Ethmoidal dural arteriovenous fistulas (DAVFs) have a near-universal association with cortical venous drainage and a malignant clinical course. Endovascular treatment options are often limited due to the high frequency of ophthalmic artery ethmoidal supply. A 64-year-old gentleman presented with syncope and was found to have a right ethmoidal DAVF. Rather than the traditional bicoronal craniotomy, an endoscope-assisted mini-pterional approach for clip ligation is demonstrated. The mini-pterional craniotomy allows a minimally invasive approach to ethmoidal DAVF via a lateral trajectory. The endoscope can help achieve full visualization in the narrow corridor.
The video can be found here: https://youtu.be/ZroXp-T35DI.
Andrew Kai-Hong Chan, Winward Choy, Catherine A. Miller, Leslie C. Robinson and Praveen V. Mummaneni
Minimally invasive transforaminal lumbar interbody fusion (MI-TLIF) is associated with improved patient-reported outcomes in well-selected patients. Recently, some neurosurgeons have aimed to further improve outcomes by utilizing multimodal methods to avoid the use of general anesthesia. Here, the authors report on the use of a novel awake technique for MI-TLIF in two patients. They describe the successful use of liposomal bupivacaine in combination with a spinal anesthetic to allow for operative analgesia.
Lorenzo Rinaldo, Waleed Brinjikji and Leonardo Rangel-Castilla
An 80-year-old female presented with a long history of severe pulsatile tinnitus, vertigo, and decreased hearing. She was found to have a large right-sided tentorial arteriovenous fistula (AVF) with enlarged deep draining veins, including the vein of Rosenthal. The patient underwent Onyx embolization of the fistula via a combined transarterial and transvenous approach resulting in complete obliteration of the fistula. Her symptoms improved immediately after the procedure and at 6-months’ follow-up she was clinically asymptomatic with no evidence of residual fistula on neuroimaging. Transvenous embolization of AVF is at times necessary when transarterial access is not possible.
The video can be found here: https://youtu.be/uOMHY7eaOoQ.
Ellen M. Soffin, Douglas S. Wetmore, James D. Beckman, Evan D. Sheha, Avani S. Vaishnav, Todd J. Albert, Catherine H. Gang and Sheeraz A. Qureshi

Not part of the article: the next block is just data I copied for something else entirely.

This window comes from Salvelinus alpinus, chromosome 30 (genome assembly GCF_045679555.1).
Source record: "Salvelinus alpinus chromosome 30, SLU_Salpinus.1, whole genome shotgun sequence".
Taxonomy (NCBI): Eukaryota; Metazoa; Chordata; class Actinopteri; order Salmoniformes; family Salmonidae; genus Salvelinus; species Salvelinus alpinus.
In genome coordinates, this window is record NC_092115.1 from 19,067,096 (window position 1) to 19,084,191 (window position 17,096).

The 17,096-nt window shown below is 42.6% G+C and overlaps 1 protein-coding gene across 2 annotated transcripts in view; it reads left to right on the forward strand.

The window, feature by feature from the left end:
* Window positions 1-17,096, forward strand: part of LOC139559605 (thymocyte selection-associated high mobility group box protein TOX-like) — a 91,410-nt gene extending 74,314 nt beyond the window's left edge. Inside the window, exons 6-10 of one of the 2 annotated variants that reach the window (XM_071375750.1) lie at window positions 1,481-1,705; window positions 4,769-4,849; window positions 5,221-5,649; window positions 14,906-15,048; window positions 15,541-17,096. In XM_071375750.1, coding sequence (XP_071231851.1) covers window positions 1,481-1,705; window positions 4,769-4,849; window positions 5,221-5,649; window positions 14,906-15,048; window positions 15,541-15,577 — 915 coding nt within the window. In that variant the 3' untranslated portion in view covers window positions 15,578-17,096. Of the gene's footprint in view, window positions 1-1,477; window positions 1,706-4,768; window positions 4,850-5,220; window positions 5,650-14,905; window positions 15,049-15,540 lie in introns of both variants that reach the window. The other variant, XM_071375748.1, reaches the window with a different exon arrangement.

Enhanced recovery after surgery (ERAS) and multimodal analgesia are established care models that minimize perioperative opioid consumption and promote positive outcomes after spine surgery. Opioid-free anesthesia (OFA) is an emerging technique that may achieve similar goals. The purpose of this study was to evaluate an OFA regimen within an ERAS pathway for lumbar decompressive surgery and to compare perioperative opioid requirements in a matched cohort of patients managed with traditional opioid-containing anesthesia (OCA).
The authors performed a retrospective analysis of prospectively collected data. They included 36 patients who underwent lumbar decompression under their ERAS pathway for spinal decompression between February and August 2018. Eighteen patients who received OFA were matched in a 1:1 ratio to a cohort managed with a traditional OCA regimen. The primary outcome was total perioperative opioid consumption. Postoperative pain scores (measured using the numerical rating scale [NRS]), opioid consumption (total morphine equivalents), and length of stay (time to readiness for discharge) were compared in the postanesthesia care unit (PACU). The authors also assessed compliance with ERAS process measures and compared compliance during 3 phases of care: pre-, intra-, and postoperative.
There was a significant reduction in total perioperative opioid consumption in patients who received OFA (2.43 ± 0.86 oral morphine equivalents [OMEs]; mean ± SEM), compared to patients who received OCA (38.125 ± 6.11 OMEs). There were no significant differences in worst postoperative pain scores (NRS scores 2.55 ± 0.70 vs 2.58 ± 0.73) or opioid consumption (5.28 ± 1.7 vs 4.86 ± 1.5 OMEs) in the PACU between OFA and OCA groups, respectively. There was a clinically significant decrease in time to readiness for discharge from the PACU associated with OFA (37 minutes), although this was not statistically significantly different. The authors found high overall compliance with ERAS process measures (91.4%) but variation in compliance according to phase of care. The highest compliance occurred during the preoperative phase (94.71% ± 2.88%), and the lowest compliance occurred during the postoperative phase of care (85.4% ± 5.7%).